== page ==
Growing gulf between staff and bosses is bad news for HR

A
growing split between employers and staff is threatening to alienate the
workforce and undermine the influence of HR.

Research
from Investors In People (IIP) has found that bosses and workers have
conflicting views on key aspects of the working relationship despite the
increasing emphasis on people management. And contrary to ‘people are our best
asset’ rhetoric, a third of both employees and managers believe staff are not
the key to making business profitable.

The
poll of 232 employers and 674 employees revealed that while 63 per cent of
firms felt management created an environment where staff could develop, only 41
per cent of staff agreed.

In
addition, 64 per cent of bosses said staff understood business targets compared
with just 49 per cent of workers, while 26 per cent of firms admitted that
senior managers even neglected their own development.

Despite
greater resources, larger companies are actually less likely to see staff
development as a priority, with just 10 per cent of firms with a turnover of more
than £20m naming skills as important compared with 58 per cent of small firms.

IIP
chief executive Ruth Spellman said HR had a critical role to play in bridging
the gulf in understanding and must involve staff more in business.

Victoria
Gill, a development adviser at the Chartered Institute of Personnel and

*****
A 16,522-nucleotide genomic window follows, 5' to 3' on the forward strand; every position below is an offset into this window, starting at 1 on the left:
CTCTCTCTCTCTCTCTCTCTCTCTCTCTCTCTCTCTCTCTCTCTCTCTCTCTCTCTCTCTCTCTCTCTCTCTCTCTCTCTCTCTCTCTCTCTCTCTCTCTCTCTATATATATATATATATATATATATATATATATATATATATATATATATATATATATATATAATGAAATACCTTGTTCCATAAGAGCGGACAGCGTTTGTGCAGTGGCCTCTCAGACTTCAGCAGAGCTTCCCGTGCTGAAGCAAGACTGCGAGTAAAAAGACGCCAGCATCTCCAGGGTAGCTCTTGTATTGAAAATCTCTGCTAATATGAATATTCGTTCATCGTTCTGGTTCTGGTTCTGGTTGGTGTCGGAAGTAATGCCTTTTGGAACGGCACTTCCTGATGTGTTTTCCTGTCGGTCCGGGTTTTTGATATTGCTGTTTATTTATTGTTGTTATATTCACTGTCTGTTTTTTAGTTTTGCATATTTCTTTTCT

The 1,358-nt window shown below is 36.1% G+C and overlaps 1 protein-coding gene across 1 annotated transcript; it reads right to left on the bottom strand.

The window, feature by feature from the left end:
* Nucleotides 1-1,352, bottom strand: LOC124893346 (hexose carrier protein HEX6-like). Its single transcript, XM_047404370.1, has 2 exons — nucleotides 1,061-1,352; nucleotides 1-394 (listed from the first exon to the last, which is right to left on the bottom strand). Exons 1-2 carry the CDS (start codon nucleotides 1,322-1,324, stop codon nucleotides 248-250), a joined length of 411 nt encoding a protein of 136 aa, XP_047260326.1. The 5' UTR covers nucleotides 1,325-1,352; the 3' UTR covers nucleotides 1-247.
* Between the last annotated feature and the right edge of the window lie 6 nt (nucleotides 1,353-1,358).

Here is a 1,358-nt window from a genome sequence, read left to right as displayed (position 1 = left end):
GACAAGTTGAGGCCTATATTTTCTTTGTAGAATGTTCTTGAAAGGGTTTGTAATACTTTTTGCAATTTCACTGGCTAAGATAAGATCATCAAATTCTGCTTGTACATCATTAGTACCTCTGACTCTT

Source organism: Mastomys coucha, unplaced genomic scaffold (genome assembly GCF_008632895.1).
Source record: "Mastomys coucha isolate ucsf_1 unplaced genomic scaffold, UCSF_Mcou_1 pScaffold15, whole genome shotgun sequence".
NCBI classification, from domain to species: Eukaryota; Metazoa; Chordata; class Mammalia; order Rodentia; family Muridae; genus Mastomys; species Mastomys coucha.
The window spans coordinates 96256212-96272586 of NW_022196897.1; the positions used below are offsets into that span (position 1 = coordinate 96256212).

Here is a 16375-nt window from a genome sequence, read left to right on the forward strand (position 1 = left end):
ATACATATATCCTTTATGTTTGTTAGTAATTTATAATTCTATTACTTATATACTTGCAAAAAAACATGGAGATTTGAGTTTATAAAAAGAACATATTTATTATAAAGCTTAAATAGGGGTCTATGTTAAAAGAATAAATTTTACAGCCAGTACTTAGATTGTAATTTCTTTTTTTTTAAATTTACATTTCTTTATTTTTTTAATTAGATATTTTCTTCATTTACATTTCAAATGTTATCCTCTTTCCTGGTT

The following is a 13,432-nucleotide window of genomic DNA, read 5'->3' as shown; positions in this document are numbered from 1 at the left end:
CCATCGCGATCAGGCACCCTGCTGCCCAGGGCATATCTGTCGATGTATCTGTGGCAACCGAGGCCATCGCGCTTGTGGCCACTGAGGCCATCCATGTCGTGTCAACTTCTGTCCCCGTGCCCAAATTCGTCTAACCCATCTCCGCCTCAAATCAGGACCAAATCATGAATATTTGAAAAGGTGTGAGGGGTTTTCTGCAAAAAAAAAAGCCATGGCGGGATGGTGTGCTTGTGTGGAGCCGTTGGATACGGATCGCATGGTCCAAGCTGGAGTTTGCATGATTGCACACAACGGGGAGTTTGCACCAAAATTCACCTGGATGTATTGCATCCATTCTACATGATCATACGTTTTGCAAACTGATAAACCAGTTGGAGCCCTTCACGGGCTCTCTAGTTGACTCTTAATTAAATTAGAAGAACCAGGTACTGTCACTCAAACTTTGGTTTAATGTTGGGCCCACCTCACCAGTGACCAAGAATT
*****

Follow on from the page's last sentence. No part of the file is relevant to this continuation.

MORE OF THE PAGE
Development said the neglect of training was surprising especially with so many
skills shortages. However, she said many companies were not communicating their
commitment to development.

"It
does emphasise that although HR has a large role to play its work is far from
done. The differences between managers and staff are worrying and HR must work
hard to change this," she said.

Levi’s
HR director in the UK Bruce Robertson said that while this may appear to be a
major problem, all it really comes down to is a need to improve communications.

"Often
organisations have comprehensive training structures and provide information on
financial results. But [they] fail to consistently, and continually, communicate
how to access them or fail to communicate in a way that connects with the
target audience – their employees," he said.

"Spending
more time on improving and simplifying communication channels may help to
alleviate these concerns and create greater understanding of information and
opportunities available," he added.

By Ross Wigham

The
great divide: sector by sector


43 per cent of retail employers said that employees are not key to
profitability


Only 32 per cent of manufacturers believe motivating staff is a top performance
priority


A third of catering firms think staff are not essential to making the business
profitable


41 per cent of construction firms said staff not key to profits


59 per cent of transport bosses admit to poor communication with staff

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